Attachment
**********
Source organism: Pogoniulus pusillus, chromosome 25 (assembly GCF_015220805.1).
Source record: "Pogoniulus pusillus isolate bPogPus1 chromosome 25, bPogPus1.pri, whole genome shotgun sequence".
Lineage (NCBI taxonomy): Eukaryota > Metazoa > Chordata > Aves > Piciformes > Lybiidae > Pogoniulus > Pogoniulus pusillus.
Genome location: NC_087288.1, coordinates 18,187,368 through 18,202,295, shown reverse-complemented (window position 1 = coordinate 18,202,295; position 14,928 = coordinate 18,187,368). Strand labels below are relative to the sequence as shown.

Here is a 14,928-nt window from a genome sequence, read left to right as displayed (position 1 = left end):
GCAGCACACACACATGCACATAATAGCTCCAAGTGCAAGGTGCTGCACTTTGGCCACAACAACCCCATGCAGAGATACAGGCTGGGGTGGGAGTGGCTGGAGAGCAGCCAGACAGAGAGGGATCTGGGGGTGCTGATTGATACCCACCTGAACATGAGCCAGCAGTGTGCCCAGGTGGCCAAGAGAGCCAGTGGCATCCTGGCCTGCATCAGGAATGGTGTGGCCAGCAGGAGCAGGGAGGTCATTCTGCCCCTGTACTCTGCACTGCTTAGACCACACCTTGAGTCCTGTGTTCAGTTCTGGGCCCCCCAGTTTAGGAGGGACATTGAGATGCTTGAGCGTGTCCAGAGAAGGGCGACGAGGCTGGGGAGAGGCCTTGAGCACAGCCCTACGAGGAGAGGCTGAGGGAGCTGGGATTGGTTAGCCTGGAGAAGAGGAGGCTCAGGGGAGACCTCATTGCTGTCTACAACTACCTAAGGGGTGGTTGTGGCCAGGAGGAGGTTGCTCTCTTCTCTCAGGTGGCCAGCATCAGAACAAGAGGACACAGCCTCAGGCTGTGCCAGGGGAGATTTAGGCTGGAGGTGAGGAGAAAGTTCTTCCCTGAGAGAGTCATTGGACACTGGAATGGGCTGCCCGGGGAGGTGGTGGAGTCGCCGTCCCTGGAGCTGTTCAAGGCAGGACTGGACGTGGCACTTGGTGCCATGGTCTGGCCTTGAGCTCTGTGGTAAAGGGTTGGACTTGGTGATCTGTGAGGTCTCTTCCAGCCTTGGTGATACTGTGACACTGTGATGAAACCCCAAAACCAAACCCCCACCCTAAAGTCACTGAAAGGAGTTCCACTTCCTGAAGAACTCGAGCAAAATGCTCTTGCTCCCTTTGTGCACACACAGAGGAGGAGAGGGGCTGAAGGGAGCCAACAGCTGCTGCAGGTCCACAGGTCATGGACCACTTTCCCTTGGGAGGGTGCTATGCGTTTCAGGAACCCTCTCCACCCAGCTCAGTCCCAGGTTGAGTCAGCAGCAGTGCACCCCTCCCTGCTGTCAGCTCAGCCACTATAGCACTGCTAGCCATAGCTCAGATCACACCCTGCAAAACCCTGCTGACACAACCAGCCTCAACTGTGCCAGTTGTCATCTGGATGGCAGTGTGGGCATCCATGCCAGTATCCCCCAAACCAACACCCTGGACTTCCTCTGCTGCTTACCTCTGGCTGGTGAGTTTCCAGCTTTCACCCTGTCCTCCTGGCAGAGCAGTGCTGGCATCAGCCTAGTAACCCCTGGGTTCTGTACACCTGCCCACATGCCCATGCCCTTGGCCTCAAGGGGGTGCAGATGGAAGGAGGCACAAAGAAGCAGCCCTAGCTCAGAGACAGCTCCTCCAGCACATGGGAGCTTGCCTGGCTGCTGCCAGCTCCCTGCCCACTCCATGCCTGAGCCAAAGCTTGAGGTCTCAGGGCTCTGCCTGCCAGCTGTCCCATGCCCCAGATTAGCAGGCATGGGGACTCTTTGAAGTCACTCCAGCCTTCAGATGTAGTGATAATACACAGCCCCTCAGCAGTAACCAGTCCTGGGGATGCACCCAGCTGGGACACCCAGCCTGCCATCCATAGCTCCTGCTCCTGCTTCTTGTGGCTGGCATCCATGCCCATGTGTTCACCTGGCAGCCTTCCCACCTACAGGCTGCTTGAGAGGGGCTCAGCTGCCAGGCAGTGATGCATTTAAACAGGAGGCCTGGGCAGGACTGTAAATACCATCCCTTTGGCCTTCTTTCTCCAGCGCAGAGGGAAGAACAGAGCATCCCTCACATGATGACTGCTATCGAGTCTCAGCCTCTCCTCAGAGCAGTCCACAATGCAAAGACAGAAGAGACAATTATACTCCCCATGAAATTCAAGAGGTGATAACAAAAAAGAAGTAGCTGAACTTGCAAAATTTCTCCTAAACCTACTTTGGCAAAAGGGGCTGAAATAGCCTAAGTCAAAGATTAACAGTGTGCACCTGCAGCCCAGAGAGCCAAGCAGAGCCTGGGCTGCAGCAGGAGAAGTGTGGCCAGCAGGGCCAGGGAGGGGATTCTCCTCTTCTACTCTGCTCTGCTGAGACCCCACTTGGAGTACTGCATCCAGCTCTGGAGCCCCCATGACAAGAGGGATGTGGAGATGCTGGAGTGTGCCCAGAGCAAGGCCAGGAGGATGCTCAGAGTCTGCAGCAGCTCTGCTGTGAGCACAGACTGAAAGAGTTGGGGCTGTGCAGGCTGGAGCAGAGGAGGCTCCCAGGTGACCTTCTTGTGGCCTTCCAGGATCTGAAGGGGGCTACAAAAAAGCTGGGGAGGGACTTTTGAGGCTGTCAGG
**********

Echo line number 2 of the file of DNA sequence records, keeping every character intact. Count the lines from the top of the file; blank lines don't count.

Source record: "Pogoniulus pusillus isolate bPogPus1 chromosome 25, bPogPus1.pri, whole genome shotgun sequence".